For many years Eleuthra (Bahama) was a major center for pineapple production. It has a number of large pineapple plantations and because the pineapple are allowed to ripen slowly without chemical assistance they’re extremely sweet.
Pineapples have been cultivated in the Caribbean for thousands of years. Scientists have reached that conclusion because the Caribbean pineapple no longer produces seeds, and that the fruit has been farmed by man for so long that it no longer feels responsible for its own reproduction.
Tag Archives: travel
I was listening to NPR and they were interviewing a couple who decided to rent out their home to help pay for their kids’ college tuition while they continued to live on the back end of their property – in a yurt.
yurt |yoŏrt; yərt|
a circular tent of felt or skins on a collapsible framework, used by nomads in Mongolia, Siberia, and Turkey.
There are other names for yurt such as ger (rhymes with “air”) or uy (oo-ee) and no one really knows where they originated , although the Buryat Mongols of Siberia claim their land as the birthplace of the Mongol tribes and also of the ger.
Doesn’t seem like too bad of a set up really. I could see my adventurous aunt and uncle (who lived on a sailboat from many years) giving this a try.
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When I was in Rome and visited the Colosseum, I did learn a few things:
1. If you take a picture of a Roman soldier, they expect you to give them some money.
2. If you see a set of toys horses randomly set up on the grounds, don’t get too close (even if you just want to take a picture) because you will be bombarded by the entrepreneur who is selling these fine horse replicas.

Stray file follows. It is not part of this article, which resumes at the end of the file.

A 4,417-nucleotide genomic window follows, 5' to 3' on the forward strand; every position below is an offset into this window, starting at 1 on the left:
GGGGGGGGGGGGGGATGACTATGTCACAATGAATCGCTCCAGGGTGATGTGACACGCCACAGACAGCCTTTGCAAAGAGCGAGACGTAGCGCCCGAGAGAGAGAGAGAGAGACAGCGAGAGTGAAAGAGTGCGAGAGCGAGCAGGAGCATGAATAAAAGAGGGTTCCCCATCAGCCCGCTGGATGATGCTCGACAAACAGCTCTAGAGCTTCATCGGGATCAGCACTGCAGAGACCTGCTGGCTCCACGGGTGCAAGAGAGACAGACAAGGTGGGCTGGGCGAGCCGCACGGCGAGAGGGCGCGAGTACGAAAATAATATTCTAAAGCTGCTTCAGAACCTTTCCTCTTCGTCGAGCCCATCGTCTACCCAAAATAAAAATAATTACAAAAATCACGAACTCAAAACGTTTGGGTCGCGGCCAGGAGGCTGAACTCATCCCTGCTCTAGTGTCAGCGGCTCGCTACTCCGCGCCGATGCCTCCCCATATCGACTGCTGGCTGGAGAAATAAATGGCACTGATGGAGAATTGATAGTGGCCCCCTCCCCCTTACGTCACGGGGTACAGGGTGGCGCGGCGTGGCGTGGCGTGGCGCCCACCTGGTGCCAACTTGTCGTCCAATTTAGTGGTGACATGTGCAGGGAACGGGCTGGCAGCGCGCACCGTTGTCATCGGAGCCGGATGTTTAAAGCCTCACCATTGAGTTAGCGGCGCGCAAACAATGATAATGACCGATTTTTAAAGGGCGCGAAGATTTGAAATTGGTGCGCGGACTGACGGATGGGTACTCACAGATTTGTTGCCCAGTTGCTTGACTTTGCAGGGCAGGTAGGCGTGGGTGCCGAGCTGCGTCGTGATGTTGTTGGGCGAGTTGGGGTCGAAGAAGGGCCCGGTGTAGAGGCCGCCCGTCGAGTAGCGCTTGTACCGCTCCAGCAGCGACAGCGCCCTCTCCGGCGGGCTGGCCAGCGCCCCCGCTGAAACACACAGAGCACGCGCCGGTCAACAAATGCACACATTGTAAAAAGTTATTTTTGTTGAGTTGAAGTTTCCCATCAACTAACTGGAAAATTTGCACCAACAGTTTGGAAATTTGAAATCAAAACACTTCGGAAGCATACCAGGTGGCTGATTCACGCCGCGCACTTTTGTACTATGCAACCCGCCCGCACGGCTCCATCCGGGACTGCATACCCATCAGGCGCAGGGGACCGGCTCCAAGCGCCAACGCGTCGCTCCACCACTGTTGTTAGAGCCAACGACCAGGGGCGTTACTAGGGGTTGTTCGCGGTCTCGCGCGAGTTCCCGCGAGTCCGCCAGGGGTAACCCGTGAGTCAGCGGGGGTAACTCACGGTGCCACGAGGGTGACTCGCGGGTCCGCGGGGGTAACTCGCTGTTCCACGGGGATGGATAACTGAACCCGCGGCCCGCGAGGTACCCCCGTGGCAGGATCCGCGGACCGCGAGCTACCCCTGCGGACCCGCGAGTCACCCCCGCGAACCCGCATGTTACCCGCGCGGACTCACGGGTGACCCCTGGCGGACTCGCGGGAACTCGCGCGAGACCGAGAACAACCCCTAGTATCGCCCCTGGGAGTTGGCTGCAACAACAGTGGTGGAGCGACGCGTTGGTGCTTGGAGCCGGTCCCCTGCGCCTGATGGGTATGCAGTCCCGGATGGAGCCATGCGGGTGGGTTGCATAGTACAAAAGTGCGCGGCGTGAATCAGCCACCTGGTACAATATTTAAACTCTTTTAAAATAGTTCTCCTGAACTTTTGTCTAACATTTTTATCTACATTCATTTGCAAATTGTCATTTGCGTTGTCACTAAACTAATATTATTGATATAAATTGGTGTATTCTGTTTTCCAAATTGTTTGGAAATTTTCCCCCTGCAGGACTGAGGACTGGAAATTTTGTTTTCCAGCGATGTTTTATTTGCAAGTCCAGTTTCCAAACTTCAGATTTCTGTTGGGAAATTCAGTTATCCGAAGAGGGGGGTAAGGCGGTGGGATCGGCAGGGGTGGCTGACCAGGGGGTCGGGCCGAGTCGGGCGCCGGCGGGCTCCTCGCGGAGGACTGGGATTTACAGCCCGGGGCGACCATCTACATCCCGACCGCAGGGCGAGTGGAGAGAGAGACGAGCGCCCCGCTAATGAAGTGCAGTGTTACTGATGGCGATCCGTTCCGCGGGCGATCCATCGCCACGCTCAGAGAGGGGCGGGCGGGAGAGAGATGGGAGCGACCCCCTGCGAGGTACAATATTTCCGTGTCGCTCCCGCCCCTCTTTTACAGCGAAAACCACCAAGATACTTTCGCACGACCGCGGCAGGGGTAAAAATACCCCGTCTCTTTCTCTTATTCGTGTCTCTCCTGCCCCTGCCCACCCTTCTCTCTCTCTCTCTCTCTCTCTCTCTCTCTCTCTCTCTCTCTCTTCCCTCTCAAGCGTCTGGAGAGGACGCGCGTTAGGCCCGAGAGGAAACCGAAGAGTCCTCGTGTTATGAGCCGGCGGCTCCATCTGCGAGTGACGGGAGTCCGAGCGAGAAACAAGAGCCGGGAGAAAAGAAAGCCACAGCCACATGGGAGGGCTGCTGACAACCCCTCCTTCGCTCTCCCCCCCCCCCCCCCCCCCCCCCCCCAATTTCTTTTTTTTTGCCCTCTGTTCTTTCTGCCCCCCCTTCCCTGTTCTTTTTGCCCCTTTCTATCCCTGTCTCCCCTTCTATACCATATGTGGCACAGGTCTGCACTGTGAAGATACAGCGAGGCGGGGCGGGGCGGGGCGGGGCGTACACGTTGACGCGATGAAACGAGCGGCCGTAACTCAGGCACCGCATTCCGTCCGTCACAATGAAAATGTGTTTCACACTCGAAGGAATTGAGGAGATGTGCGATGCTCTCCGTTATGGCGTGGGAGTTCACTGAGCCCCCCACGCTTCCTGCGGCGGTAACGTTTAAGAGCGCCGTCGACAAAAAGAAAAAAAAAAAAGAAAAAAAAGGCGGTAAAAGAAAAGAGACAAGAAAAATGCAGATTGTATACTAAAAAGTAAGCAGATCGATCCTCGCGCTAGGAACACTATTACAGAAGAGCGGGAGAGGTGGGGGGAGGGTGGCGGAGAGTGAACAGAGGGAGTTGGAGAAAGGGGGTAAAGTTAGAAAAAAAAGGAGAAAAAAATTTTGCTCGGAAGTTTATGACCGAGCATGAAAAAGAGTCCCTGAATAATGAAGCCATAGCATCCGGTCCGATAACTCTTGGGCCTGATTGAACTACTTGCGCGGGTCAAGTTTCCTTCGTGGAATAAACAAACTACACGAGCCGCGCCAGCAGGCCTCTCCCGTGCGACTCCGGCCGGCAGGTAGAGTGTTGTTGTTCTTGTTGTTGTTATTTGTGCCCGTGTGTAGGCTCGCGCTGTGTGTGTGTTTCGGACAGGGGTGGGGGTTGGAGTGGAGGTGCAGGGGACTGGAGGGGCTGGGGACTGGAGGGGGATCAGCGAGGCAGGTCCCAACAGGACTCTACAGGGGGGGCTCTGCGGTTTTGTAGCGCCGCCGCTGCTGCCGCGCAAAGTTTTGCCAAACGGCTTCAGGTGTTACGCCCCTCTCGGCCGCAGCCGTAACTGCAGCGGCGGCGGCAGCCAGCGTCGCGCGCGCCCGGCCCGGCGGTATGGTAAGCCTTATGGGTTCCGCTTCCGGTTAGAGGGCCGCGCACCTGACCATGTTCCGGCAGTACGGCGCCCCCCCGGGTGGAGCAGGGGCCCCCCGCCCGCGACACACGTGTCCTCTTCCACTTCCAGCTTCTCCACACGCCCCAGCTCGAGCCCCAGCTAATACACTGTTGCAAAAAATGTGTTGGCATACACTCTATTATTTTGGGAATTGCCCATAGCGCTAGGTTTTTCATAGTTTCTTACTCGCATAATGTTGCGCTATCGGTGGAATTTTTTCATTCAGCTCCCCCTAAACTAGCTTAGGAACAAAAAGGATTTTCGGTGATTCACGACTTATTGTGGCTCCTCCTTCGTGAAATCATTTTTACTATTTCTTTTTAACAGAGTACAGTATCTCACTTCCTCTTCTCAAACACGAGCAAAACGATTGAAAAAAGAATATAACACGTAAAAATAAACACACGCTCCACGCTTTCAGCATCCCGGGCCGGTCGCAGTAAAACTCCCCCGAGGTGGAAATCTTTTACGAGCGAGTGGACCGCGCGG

3. Gelato is delicious.
But I didn’t know the following:
During the early days of the Colosseum, ancient writers recorded that the building was used for naumachiae (more properly known as navalia proelia) or simulated sea battles. Accounts of the inaugural games held by Titus in AD 80 describe it being filled with water for a display of specially trained swimming horses and bulls. There is also an account of a re-enactment of a famous sea battle between the Corcyrean (Corfiot) Greeks and the Corinthians. This has been the subject of some debate among historians; although providing the water would not have been a problem, it is unclear how the arena could have been waterproofed, nor would there have been enough space in the arena for the warships to move around. It has been suggested that the reports either have the location wrong, or that the Colosseum originally featured a wide floodable channel down its central axis (which would later have been replaced by the hypogeum)
Claridge, Amanda (1998). Rome: An Oxford Archaeological Guide (First ed.). Oxford, UK: Oxford University Press, 1998. pp. 276–282
The Colosseum actually had awnings.
Under the summer sun, the windless interior of the Colosseum could reach appalling temperatures. Awnings overhead were essential to provide shade, and here as elsewhere the notice ‘vela erunt’ (‘there will be awnings’) would encourage spectators.
To provide shade over such a vast area was, however, a major challenge. All we can see now are the projecting stone brackets for awnings in the top story, three in each of the eighty bays. These supported 240 wooden masts, from which were suspended the system of ropes and stays from which the canvas awnings were hung. A company of sailors executed this complex operation.
(quoted from BBC’s website)
Growing up you hear plenty of urban legends/myths.
My favorite from childhood is if you swallow gum it will stick to your ribs…which is just preposterous!
We are always quick to scoff at things that we once believed to be true, even moments after the discovery is made
Well here is another one for the books…
The Great Wall of China, although great, is not visible from outer space. Of course it isn’t! It’s right up there with the gum sticking to your ribs, if you spend a moment thinking about it makes obvious sense. Nevertheless, this myth was busted for me this morning on my car ride to work. How does the Great Wall of China come up during a morning commute, you ask? When listening to the audio book version of the World Without Us, of course.
After further researching this myth, I came across the opinion of Arthur Waldron, author of The Great Wall of China: From History to Myth. He has speculated that the belief might go back to the fascination with the “canals” once believed to exist on Mars. What will we think we see next – a puddy tat?